Beckford’s use of an Arabian setting for a fantasy was part of a trend among French and English writers that began with the publication of the first translation of the Arabian Nights story cycle, various parts of which were published in France between 1704 and 1717, derived from original manuscripts written around three hundred years earlier. These stories, as translated, interpreted (and in some cases probably invented) by Western writers, are set in a fantasy version of Arabia, and subsequent works of Arabian fantasy, whether based directly on the Arabian Nights, or recycling elements fist appearing there (genies being the best known example), should be seen as representing a Westernized  vision of an Arabia that exists only as a fantasy landscape, and one that has been more or less popular in the West ever since. The penetration of these stories into our culture is demonstrated by the widespread recognition of characters like Aladdin, Ali Baba, and Sinbad.

Unknown MagazineAlong with Beckford, eighteenth and nineteenth century English authors making use of Arabian motifs in their stories included Samuel Johnson, Horace Walpole, William Thackeray, and Robert Louis Stevenson. (See this entry by John Clute in the Encyclopedia of Fantasy, from which I’ve sourced much of this information, for more examples.) By the early twentieth century, pulp fantasy writers would also adopt the Arabian setting. In reading through the first half-dozen issues of the John W. Campbell-edited Unknown magazine, I’ve come across two Arabian fantasies by L. Ron Hubbard, who specialized in the Arabian setting. In both stories—“The Ultimate Adventure” (April 1939) and Slaves of Sleep (July 1939)—a meek and mild Western male is magically (or pseudo-scientifically) transported to exotic Arabia, there to undergo many perils and adventures while discovering his inner hero. More Hubbard stories mining the Arabian vein would appear over the short life of the magazine. These stories veer more toward old-fashioned pulp adventure than most Unknown stories, but several of them are still highly regarded, including Slaves of Sleep.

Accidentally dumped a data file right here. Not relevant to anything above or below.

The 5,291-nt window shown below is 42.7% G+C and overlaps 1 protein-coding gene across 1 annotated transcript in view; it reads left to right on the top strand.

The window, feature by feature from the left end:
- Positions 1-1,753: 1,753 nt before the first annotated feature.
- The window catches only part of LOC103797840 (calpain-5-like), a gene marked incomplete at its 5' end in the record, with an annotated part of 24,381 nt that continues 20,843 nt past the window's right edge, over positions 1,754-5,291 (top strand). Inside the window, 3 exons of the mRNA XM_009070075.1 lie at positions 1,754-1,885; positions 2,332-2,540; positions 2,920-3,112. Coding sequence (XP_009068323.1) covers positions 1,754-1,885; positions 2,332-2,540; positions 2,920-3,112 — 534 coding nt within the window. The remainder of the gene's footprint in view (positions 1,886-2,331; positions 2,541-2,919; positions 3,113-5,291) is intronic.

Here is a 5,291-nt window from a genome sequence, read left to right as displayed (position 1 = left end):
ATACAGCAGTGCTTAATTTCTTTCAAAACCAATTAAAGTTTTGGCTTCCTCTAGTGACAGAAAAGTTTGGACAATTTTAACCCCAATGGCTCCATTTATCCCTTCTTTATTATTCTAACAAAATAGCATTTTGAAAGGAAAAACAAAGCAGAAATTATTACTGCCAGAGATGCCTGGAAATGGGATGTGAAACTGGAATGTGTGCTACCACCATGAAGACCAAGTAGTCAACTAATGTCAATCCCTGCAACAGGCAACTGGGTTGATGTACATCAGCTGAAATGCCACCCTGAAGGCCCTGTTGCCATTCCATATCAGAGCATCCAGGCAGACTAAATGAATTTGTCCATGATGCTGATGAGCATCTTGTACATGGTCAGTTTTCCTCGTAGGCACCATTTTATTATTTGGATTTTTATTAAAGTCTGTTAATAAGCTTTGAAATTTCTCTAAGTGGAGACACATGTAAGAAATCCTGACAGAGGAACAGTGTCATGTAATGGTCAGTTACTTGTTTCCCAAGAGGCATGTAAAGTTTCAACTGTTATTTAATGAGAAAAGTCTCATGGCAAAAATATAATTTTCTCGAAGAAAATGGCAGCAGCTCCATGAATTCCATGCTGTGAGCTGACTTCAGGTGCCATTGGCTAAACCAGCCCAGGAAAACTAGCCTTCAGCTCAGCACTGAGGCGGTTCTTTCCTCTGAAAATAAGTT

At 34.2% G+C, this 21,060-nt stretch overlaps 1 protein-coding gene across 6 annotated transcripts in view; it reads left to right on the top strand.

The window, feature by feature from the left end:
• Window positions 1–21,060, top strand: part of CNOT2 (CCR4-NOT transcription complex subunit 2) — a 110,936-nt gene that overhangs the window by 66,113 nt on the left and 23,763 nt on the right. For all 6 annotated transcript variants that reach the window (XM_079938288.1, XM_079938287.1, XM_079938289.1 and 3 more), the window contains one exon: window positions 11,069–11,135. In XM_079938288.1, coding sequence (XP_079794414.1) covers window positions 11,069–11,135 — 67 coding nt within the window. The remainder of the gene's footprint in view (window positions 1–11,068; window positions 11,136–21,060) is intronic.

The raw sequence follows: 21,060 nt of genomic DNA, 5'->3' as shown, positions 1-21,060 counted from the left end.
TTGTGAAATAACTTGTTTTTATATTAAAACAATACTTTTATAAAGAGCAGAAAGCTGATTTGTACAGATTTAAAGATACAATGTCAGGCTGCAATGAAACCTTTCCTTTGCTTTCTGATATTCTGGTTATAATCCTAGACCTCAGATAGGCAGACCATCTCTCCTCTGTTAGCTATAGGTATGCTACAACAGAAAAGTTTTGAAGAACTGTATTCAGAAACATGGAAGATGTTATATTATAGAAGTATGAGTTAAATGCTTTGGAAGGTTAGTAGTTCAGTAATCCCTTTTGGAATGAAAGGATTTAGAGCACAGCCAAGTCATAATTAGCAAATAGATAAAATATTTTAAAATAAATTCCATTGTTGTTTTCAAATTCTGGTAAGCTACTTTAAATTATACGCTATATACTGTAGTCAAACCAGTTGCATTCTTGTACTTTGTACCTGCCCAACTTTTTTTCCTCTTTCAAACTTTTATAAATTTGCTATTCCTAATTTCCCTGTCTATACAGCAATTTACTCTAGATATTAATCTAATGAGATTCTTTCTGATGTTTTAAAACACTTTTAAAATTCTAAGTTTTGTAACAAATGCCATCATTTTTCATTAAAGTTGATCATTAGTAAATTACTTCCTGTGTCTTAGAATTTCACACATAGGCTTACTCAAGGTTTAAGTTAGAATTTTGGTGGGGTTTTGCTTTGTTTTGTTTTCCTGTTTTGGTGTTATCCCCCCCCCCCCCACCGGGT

Alif the UnseenI’ll explore Hubbard’s early fantasies further in a future post, but, strangely enough, these stories came to mind while reading Alif the Unseen. Like Hubbard’s reluctant heroes, Wilson’s protagonist Alif (an internet handle rather than his real name), unintentionally finds his way into a hidden world of magic and jinn, where he is called on to exhibit a bravery he didn’t know he was capable of. It seems unlikely that Wilson was influenced by Hubbard, whose early pulp stories are rarely read today (except maybe by a few Scientologists looking for enlightenment), but the similarities of plot and setting point to the fact that they draw some of their inspiration from the same source, while their differences illustrate how far fantasy has developed over the last three-quarters of a century.